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republic: while Rome was still adored as the queen of the earth; and the subject nations still reverenced the name of the people and the majesty of the senate. But this native splendor,” continues Ammianus, “is degraded, and sullied, by the conduct of some nobles, who, unmindful of their own dignity, and of that of their country, assume an unbounded license of vice and folly. They contend with each other in the empty vanity of titles and surnames; and curiously select, or invent, the most lofty and sonorous appellations, Reburrus, or Fabunius, Pagonius, or Tarasius,” which may impress the ears of the vulgar with astonishment and respect. From a vain ambition of perpetuating their memory, they affect to multiply their likeness in statues of bronze and marble; nor are they satisfied, unless those statues are covered with plates of gold; an honorable distinction, first granted to Acilius the consul, after he had subdued, by his arms and counsels, the power of King Antiochus. The ostentation of displaying, of magnifying, perhaps, the rent-roll of the estates which they possess in all the provinces, from the rising to the setting sun, provokes the just resentment of every man, who recollects, that their poor and invincible ancestors were not distinguished from the meanest of the soldiers, by the delicacy of their food, or the splendor of their apparel. But the modern nobles measure their rank and consequence according to the loftiness of their chariots,” and the weighty magnificence of their dress. Their long robes of silk and purple float in the wind; and as they are agitated by art or accident, they occasionally discover the under-garments, the rich tunics, embroidered with the figures of various animals.” Followed by a train of fifty servants, and tearing up the pavement, they move along the streets with the same impetuous speed as if they travelled with post-horses; and the example of the senators is boldly imitated by the matrons and ladies, whose covered carriages are continually driving round the immense space of the city and suburbs. Whenever these |...". of high distinction condescend to visit the public aths, they assume, on their entrance, a tone of loud and insolent command, and appropriate to their own use the conveniences which were designed for the Roman people. If, in these places of mixed and general resort, they meet any of the infamous ministers of their pleasures, they express their affection by a tender embrace; while they proudly decline the salutation of their fellow-citizens, who are not permitted to aspire above the honor of kissing their hands, or their knees. As soon as they have indulged themselves in the refreshment of the bath, they resume their rings, and the other ensigns of their dignity; select from their private wardrobe of the finest linen, such as might suffice for a dozen persons, the garments the most agreeable to their fancy, and maintain till their departure the same haughty demeanor; which perhaps might have been excused in the great Marcellus, after the conquest of Syracuse. Sometimes, indeed, these heroes undertake more arduous achievements; they visit their estates in Italy, and procure themselves, by the toil of servile hands, the amusements of the chase.” If at any time, but more especially on a hot day, they have courage to sail, in their painted galleys, from the Lucrine Lake” to their elegant villas on the sea-coast of Puteoli and Cayeta,” they compare their own expeditions to the marches of Caesar and Alexander. Yet should a fly Ammian. xiv. 6) that this was a new fashion; that bears, wolves, lions, and tigers, woods, hunting-matches, &c., were represented in embroidery ; and that the more pious coxcombs substituted the figure or legend of some favorite Saint. 30 See Pliny’s Epistles, i. 6. Three large wild boars were allured and taken in the toils without interrupting the studies of the philosophic sportsman. 40 The change from the inauspicious word Avermus, which stands in the text, is immaterial. The two lakes, Avernus and Lucrinus, communicated with each other, and were fashioned by the stupendous moles of Agrippa into the Julian port, which opened, through a narrow entrance, into the Gulf of Puteoli. Virgil, who resided on the spot, has described (Georgic ii. 16) this work at the moment of its execution : and his commentators, especially Catrou, have derived much light from Strabo. Suetonius, and Dion. Earthquakes and volcanoes have changed the face of the country, and turned the Lucrine Lake, since the year 1538, into the Monte Nuovo. See Camillo Pellegrino Discorsi della Campania Felice, p. 239,244, &c. Antonii Sanfelicii Campania, p. 13, 88.*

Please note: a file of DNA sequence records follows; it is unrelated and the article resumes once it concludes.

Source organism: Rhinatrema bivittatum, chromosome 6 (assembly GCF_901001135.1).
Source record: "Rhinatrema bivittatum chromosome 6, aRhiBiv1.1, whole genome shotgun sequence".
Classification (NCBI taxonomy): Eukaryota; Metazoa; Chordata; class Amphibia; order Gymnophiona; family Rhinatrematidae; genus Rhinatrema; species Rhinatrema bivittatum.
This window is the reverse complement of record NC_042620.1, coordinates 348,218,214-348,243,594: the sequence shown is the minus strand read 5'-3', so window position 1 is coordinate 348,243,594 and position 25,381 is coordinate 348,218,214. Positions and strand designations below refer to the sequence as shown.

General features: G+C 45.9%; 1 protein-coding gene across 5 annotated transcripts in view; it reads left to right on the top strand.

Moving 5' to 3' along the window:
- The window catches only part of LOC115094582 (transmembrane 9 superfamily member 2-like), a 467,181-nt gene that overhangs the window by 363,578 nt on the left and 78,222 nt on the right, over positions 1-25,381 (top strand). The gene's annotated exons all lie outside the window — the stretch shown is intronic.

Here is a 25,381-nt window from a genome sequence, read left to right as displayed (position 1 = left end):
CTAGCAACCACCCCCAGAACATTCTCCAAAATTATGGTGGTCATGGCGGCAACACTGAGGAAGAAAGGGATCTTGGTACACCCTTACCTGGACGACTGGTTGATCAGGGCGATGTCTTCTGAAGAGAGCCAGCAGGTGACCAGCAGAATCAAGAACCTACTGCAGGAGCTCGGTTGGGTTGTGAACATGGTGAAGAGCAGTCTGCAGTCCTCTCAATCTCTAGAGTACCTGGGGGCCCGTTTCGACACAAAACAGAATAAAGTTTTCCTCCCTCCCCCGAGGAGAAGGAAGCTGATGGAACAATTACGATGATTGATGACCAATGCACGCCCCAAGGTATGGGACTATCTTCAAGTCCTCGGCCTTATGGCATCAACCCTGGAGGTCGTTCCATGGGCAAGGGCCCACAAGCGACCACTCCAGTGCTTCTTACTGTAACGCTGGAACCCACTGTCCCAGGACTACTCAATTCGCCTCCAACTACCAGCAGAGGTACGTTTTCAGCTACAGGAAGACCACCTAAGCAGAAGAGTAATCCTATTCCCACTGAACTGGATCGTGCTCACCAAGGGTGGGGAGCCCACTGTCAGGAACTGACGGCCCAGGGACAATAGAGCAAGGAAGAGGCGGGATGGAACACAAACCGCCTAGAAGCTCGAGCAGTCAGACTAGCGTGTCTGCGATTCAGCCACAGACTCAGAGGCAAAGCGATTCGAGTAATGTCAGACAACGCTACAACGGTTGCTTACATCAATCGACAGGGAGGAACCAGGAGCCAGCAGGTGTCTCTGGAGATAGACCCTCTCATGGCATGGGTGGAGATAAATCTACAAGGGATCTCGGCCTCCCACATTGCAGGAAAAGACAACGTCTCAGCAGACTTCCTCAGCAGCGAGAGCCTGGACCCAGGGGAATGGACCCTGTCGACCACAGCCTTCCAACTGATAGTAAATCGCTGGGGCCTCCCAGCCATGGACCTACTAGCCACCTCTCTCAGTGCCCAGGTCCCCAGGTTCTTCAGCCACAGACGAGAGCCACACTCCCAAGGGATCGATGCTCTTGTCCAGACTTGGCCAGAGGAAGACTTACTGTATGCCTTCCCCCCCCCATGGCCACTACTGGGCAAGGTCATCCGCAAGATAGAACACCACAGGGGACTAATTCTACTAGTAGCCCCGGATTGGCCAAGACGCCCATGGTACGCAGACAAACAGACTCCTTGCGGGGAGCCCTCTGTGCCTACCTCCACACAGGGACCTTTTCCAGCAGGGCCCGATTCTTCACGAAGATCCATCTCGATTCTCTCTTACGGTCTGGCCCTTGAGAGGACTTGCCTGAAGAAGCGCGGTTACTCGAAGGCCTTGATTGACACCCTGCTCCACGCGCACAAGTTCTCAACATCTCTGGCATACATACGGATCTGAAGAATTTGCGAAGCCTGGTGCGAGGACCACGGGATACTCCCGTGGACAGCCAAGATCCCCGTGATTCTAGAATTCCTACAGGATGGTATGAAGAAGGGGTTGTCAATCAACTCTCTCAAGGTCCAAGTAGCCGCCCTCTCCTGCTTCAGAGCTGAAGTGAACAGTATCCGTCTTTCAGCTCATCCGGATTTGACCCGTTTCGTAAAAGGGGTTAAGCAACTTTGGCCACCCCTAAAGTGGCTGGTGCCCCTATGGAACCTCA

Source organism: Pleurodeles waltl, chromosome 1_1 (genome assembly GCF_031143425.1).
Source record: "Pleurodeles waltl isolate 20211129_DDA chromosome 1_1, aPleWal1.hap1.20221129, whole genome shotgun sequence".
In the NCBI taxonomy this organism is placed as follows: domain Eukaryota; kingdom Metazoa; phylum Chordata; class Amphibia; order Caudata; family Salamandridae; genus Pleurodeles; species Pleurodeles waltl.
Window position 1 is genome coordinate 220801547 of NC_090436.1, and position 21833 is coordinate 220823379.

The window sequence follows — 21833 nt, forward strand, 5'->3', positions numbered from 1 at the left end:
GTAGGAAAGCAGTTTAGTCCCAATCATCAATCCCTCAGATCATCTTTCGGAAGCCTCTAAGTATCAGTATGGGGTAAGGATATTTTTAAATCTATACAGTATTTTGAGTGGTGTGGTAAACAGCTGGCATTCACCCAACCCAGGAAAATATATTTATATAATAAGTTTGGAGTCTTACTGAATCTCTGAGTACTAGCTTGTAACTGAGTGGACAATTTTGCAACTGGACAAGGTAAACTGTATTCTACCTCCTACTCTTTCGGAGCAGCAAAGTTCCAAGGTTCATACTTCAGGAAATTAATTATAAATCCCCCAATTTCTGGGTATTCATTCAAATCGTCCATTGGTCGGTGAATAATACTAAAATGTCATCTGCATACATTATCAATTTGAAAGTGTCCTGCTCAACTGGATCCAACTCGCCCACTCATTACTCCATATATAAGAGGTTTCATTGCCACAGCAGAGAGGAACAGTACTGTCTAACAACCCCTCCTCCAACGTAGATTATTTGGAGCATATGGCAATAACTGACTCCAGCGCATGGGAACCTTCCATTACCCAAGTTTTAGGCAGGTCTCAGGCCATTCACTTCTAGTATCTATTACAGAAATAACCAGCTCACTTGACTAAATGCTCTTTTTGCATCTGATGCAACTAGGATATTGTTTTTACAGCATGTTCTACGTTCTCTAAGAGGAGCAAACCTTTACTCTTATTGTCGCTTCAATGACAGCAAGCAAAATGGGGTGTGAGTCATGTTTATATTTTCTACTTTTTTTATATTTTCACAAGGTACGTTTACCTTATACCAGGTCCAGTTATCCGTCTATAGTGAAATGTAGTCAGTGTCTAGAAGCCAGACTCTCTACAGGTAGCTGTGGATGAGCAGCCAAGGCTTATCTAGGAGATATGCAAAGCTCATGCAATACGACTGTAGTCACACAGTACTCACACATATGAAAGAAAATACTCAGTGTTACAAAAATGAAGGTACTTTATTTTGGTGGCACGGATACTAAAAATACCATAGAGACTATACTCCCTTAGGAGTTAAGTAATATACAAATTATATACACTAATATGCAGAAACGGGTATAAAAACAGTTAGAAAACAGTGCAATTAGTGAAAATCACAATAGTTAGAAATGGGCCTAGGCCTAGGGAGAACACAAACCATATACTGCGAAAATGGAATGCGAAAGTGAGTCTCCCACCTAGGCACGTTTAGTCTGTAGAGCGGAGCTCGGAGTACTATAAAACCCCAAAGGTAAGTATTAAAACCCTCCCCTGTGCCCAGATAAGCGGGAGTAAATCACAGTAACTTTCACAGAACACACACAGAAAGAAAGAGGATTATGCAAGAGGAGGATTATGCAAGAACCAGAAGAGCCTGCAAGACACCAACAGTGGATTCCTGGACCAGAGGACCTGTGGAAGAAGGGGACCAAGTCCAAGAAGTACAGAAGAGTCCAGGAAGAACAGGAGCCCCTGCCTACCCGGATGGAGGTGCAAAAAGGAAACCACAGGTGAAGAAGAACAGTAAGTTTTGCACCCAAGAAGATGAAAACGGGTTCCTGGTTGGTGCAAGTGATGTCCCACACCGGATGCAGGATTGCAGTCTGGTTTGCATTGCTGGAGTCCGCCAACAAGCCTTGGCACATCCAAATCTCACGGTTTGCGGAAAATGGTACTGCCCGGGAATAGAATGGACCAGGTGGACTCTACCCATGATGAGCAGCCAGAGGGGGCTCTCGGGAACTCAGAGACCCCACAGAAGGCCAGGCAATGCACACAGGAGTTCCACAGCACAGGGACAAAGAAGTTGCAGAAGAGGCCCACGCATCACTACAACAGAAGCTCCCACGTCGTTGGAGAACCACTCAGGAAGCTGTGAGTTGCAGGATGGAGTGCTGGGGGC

* The minute diligence of antiquarians has not been able to verify these extoo, names. T am of opinion that they were invented by the historian himself, who was afraid of any personal satire or application. It is certain, howeyer, that the simple denominations of the Romans were gradually lengthened to the number of four, five, or even seven, pompous surnames; as, for instance, Marcus Maecius Maemmius Furius Balburius Caecilianus Placidus. See Noris Cenotaph. Pisan. Dissert. c. iv. p. 438.